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What is shock?

This article provides an introduction to the basic biology of shock
Sign which says 'Don't panic'
© University of Glasgow, 2017

The commonest type of shock is called hypovolemic shock – this occurs due to loss of fluids, usually blood. The body begins to go into shock when more than 2 pints of blood has been lost. It is life-threatening and requires immediate management! Here are some of the features which suggest shock is present in order to help you to recognize it.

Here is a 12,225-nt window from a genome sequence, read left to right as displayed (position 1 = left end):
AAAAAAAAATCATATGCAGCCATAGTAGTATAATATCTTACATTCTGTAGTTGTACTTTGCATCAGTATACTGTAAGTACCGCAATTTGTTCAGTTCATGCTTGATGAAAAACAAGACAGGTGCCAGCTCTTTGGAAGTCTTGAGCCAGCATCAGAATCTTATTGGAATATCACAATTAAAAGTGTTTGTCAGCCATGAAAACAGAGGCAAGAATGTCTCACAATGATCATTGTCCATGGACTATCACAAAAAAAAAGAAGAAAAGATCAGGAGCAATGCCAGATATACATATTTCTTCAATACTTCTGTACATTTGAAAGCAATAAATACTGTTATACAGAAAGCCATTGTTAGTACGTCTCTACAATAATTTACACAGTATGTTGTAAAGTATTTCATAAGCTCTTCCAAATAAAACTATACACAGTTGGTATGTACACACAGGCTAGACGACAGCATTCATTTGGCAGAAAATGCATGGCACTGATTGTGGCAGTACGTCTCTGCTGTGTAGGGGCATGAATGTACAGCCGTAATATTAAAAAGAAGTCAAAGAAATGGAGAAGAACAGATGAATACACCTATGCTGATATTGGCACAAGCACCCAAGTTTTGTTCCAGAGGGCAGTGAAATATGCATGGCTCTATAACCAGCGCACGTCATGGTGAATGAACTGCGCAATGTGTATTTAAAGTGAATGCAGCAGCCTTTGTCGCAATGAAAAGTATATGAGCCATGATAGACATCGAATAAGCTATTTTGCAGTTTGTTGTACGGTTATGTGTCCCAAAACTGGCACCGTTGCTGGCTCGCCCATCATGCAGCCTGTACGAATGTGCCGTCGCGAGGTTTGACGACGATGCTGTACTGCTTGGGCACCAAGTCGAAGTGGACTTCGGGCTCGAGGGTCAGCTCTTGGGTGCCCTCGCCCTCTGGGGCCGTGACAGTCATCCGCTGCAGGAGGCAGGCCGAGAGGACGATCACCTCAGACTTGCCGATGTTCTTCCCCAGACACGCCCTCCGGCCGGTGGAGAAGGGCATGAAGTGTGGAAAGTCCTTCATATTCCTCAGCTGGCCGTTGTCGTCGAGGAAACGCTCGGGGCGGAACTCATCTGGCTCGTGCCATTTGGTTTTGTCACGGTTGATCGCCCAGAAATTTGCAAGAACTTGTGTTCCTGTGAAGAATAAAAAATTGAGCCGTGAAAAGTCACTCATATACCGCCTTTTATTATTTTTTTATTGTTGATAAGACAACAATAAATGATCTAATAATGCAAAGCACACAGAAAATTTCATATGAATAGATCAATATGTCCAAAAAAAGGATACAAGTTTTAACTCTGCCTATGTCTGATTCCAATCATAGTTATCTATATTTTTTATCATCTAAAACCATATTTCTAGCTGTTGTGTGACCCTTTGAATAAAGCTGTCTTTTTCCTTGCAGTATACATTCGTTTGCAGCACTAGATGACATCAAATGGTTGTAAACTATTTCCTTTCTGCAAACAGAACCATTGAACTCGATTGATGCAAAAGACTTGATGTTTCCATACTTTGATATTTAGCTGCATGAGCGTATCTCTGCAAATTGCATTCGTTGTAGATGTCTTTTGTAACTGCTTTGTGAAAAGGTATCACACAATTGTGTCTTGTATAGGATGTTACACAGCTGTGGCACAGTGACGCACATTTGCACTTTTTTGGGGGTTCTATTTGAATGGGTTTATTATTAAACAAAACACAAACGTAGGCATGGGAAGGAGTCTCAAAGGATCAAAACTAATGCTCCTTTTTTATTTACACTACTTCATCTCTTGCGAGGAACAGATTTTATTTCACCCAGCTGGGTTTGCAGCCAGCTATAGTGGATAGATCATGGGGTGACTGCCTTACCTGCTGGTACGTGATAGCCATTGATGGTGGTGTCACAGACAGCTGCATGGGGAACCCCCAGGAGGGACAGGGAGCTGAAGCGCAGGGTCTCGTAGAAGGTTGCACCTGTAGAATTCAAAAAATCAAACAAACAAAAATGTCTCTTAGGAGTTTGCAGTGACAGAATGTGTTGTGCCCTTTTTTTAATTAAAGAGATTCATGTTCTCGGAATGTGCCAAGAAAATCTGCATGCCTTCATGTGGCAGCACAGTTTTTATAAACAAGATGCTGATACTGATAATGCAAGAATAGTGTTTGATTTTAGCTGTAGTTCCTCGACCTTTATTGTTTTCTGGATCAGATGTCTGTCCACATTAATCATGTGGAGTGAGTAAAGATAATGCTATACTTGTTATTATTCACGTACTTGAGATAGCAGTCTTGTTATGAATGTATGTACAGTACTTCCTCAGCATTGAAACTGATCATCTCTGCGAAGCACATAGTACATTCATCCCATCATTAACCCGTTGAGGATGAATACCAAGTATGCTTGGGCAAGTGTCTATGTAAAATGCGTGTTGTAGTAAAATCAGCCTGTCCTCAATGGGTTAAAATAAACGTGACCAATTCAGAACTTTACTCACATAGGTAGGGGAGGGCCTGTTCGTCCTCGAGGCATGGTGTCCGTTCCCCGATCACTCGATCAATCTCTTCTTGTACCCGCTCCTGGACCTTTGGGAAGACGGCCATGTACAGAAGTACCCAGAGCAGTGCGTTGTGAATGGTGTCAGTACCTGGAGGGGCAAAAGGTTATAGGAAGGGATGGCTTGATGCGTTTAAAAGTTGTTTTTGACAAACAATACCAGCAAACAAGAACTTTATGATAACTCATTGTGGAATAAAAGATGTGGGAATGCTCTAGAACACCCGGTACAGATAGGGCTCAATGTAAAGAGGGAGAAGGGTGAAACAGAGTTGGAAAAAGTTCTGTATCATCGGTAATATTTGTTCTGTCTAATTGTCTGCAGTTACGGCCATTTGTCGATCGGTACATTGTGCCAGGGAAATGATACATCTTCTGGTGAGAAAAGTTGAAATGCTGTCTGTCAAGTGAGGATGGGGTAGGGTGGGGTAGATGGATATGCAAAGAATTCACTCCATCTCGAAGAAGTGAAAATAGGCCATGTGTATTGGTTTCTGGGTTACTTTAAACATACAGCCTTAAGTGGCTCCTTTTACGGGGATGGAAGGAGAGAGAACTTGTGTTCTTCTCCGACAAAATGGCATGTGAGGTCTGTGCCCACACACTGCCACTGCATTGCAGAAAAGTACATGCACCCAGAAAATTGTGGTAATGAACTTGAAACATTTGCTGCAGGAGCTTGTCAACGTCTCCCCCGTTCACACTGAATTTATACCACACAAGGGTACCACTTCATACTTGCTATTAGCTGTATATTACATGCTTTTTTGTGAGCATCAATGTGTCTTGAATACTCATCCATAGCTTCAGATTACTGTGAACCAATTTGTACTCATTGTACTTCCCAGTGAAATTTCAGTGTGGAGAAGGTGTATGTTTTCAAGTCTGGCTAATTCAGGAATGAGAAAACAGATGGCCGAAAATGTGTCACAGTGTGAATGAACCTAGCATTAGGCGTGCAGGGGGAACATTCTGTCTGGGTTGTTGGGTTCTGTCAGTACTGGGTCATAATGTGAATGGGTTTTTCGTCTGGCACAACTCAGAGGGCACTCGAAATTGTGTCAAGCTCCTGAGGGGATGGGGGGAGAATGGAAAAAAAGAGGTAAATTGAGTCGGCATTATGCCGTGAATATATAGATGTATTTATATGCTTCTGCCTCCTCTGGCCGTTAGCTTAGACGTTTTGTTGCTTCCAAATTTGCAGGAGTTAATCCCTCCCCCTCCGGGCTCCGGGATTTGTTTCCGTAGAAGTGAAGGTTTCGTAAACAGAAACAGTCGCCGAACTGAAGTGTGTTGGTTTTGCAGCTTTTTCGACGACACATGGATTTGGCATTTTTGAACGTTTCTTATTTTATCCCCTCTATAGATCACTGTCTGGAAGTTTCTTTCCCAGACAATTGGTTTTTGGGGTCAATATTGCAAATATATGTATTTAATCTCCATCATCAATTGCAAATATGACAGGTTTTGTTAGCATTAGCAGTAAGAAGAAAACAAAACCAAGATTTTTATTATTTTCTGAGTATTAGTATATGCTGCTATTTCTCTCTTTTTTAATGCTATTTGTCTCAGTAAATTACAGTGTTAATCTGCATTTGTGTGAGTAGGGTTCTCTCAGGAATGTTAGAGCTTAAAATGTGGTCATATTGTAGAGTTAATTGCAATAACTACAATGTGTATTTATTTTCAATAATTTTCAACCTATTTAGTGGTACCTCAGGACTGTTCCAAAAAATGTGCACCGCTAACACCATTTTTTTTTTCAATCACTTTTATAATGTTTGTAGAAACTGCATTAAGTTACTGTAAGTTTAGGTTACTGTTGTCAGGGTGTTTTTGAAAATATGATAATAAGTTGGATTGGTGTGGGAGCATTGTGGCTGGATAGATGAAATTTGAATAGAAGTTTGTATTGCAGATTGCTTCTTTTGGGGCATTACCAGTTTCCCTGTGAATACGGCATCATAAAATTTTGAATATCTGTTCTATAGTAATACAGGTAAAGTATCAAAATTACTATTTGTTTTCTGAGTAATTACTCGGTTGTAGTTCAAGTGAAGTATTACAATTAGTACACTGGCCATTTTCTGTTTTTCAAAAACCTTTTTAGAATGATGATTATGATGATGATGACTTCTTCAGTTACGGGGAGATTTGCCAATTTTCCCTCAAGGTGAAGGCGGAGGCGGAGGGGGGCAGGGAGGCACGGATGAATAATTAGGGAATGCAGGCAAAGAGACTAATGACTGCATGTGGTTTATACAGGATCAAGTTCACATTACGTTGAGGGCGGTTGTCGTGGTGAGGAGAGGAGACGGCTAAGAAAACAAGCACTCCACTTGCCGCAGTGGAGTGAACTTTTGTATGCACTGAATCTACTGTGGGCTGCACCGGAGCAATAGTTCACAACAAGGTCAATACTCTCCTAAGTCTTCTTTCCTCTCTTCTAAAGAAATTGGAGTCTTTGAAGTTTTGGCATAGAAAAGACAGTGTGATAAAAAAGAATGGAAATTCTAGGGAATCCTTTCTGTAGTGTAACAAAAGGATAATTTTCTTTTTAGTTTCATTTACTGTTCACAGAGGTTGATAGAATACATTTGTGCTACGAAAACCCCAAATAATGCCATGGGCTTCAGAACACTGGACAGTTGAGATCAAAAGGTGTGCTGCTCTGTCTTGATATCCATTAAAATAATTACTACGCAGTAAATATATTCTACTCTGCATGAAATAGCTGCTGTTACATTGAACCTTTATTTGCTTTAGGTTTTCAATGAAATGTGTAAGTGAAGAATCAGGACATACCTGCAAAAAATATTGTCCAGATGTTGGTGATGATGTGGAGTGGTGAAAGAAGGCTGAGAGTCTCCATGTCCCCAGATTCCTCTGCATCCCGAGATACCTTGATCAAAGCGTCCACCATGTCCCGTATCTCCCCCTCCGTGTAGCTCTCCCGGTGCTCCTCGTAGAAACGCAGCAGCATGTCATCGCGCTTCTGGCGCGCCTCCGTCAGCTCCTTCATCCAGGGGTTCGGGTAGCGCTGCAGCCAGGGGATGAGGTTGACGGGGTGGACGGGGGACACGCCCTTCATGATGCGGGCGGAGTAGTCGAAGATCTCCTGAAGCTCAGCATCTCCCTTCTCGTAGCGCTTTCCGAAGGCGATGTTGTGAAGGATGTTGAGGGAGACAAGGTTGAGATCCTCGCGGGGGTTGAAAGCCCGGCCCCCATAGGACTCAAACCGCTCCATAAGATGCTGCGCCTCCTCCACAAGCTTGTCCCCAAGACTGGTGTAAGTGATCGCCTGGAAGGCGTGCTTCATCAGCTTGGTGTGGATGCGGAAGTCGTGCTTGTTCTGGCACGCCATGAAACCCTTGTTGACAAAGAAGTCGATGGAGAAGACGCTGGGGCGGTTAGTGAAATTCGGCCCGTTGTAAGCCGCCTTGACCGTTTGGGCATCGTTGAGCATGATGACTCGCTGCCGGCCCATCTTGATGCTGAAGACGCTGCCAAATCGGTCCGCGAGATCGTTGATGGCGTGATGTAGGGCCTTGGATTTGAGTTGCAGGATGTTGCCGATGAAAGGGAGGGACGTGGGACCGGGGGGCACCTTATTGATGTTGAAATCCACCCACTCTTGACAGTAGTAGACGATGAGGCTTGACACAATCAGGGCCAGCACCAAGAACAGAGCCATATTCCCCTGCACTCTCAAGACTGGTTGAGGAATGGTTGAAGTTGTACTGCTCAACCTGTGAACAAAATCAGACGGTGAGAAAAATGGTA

Immediate:

Quick heart rate (feel at wrist)

Pale skin and cold, sweaty hands

Worsening:

Quick and shallow breathing

Weakening of pulse at wrist

Blue/grey skin – check lips and fingertips

Weakness and drowsiness

Nausea and vomiting

Extreme thirst

Critical:

Change in behaviour e.g. aggressive

Gasping for a breath

Complete loss of consciousness

Death!

Now that you have a better understanding of what shock is, in the next step you will learn more about how to deal with it.

© University of Glasgow, 2017
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